The Drive has contacted Tesla for comment and will update this post if we hear back.

UPDATE: On June 23rd, Tesla posted a response to Pang’s open letter on the Tesla Motors Club forum:

Dear Mr. Pang,

We were sorry to hear about your accident, but we were very pleased to learn both you and your friend were ok when we spoke through your translator on the morning of the crash (July 9). On Monday immediately following the crash (July 11), we found a member of the Tesla team fluent in Mandarin and called to follow up. When we were able to make contact with your wife the following day, we expressed our concern and gathered more information regarding the incident. We have since made multiple attempts (one Wednesday, one Thursday, and one Friday) to reach you to discuss the incident, review detailed logs, and address any further concerns and have not received a call back.

As is our standard procedure with all incidents experienced in our vehicles, we have conducted a thorough investigation of the diagnostic log data transmitted by the vehicle. Given your stated preference to air your concerns in a public forum, we are happy to provide a brief analysis here and welcome a return call from you. From this data, we learned that after you engaged Autosteer, your hands were not detected on the steering wheel for over two minutes. This is contrary to the terms of use when first enabling the feature and the visual alert presented you every time Autosteer is activated. As road conditions became increasingly uncertain, the vehicle again alerted you to put your hands on the wheel. No steering torque was then detected until Autosteer was disabled with an abrupt steering action. Immediately following detection of the first impact, adaptive cruise control was also disabled, the vehicle began to slow, and you applied the brake pedal.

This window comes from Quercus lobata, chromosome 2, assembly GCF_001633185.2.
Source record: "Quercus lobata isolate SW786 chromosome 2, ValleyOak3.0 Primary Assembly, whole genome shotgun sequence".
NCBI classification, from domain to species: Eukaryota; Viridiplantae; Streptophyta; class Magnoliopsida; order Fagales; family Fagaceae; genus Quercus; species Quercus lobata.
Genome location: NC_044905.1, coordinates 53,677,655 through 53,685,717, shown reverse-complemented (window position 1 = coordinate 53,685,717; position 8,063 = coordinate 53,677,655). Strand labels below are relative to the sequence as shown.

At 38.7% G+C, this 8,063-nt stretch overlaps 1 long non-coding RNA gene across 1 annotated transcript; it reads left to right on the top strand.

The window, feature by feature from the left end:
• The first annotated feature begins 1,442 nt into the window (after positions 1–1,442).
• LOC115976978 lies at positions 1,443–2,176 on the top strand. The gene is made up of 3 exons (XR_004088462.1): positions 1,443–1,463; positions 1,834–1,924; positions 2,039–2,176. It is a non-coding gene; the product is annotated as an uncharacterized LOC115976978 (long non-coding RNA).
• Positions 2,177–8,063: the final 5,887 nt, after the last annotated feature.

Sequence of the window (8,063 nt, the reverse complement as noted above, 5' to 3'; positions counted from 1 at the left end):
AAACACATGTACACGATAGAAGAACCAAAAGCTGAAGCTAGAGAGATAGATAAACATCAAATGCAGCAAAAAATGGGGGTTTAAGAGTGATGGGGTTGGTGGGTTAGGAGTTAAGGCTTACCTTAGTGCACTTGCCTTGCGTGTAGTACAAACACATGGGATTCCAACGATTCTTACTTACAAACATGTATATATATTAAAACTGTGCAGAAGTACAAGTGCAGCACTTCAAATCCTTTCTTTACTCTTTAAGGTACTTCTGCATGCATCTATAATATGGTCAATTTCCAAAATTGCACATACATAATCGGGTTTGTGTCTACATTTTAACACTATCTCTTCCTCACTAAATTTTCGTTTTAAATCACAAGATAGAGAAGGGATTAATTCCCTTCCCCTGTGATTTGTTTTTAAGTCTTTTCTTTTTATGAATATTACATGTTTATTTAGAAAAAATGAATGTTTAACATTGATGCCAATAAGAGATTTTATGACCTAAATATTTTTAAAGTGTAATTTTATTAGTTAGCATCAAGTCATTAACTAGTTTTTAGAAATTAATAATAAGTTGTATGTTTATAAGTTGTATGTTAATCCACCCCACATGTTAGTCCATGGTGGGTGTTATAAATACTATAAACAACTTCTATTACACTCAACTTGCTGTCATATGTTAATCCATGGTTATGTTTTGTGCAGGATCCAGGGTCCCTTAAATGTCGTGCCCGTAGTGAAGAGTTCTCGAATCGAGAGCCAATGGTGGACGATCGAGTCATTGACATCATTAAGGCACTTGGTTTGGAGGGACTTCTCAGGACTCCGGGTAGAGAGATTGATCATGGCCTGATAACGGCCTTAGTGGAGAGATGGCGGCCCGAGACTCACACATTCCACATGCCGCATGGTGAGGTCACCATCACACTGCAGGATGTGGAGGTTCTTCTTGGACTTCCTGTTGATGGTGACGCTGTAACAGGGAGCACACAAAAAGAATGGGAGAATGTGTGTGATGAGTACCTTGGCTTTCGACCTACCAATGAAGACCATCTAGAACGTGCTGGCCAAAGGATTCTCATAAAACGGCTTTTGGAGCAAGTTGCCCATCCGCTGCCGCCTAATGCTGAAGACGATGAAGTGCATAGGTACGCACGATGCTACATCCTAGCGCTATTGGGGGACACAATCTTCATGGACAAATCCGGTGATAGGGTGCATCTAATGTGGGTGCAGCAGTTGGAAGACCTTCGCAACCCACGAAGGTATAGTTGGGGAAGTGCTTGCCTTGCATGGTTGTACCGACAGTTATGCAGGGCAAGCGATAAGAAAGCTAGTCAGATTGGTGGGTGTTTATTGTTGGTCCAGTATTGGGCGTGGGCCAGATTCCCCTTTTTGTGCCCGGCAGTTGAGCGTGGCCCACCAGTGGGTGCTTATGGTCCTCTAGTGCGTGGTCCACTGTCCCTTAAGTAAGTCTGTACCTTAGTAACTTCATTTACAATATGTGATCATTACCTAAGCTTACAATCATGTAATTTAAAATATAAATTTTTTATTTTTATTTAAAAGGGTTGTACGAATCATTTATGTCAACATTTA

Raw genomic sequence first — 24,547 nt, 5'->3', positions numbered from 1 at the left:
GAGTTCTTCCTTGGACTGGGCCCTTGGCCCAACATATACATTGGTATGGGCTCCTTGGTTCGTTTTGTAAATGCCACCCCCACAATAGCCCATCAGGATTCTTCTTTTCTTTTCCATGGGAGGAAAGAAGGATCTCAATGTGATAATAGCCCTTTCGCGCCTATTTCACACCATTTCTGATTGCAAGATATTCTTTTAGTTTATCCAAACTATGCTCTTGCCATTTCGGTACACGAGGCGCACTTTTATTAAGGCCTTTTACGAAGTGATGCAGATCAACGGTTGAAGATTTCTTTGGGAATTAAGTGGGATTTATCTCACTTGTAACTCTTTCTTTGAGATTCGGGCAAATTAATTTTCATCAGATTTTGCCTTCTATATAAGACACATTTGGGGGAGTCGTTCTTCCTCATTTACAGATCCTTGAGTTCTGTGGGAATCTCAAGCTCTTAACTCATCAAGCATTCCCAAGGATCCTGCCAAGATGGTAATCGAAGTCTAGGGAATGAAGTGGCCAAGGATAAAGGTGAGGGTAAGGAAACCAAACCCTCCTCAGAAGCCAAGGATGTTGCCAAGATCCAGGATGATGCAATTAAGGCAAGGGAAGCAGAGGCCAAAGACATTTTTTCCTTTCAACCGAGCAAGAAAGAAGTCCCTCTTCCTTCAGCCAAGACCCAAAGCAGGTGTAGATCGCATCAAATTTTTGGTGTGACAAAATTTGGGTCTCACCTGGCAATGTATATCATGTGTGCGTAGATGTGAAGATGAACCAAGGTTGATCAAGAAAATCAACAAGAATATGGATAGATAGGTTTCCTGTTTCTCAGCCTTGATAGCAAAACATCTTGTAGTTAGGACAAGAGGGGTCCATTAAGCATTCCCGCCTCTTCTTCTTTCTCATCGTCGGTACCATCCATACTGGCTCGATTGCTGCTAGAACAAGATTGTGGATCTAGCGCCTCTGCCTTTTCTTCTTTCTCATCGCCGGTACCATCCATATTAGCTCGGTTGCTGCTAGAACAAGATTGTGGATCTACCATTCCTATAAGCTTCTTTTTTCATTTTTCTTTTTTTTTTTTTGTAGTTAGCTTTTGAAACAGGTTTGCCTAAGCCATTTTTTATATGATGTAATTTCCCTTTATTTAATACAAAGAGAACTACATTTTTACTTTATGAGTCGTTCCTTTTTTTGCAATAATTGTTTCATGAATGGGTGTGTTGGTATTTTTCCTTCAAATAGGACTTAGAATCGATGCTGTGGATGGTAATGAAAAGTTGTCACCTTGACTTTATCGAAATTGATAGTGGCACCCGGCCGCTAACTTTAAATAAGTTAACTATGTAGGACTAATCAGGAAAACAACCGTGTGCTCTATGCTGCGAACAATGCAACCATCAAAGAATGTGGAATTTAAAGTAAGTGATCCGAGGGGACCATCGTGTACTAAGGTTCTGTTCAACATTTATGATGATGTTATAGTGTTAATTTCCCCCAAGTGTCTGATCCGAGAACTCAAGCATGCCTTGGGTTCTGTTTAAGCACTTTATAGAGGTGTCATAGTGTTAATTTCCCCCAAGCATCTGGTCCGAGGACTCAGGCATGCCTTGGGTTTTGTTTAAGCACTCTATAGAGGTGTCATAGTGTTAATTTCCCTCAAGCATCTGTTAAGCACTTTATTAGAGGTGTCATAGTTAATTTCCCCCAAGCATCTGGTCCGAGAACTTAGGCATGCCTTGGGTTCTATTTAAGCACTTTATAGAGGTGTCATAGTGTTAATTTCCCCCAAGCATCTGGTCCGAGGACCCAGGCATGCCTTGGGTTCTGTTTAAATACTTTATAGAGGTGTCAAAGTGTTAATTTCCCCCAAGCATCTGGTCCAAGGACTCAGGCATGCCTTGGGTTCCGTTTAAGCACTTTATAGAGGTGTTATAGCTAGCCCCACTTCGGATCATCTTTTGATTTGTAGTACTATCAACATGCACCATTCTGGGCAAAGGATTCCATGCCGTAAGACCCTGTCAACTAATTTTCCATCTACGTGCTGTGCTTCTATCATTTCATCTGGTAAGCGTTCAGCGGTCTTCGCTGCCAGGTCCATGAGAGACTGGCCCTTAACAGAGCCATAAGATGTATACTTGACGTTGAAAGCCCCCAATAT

Following the crash, and once the vehicle had come to rest, the passenger door was opened but the driver door remained closed and the key remained in the vehicle. Since the vehicle had been left in Drive with Creep Mode enabled, the motor continued to rotate. The diagnostic data shows that the driver door was later opened from the outside and the vehicle was shifted to park. We understand that at night following a collision the rotating motors may have been disconcerting, even though they were only powered by minimal levels of creep torque. We always seek to learn from customer concerns, and we are looking into this behavior to see if it can be improved. We are also continually studying means of better encouraging drivers to adhere to the terms of use for our driver assistance features.

We are still seeking to speak with you. Please contact Tesla service so that we can answer any further questions you may have.


The Tesla team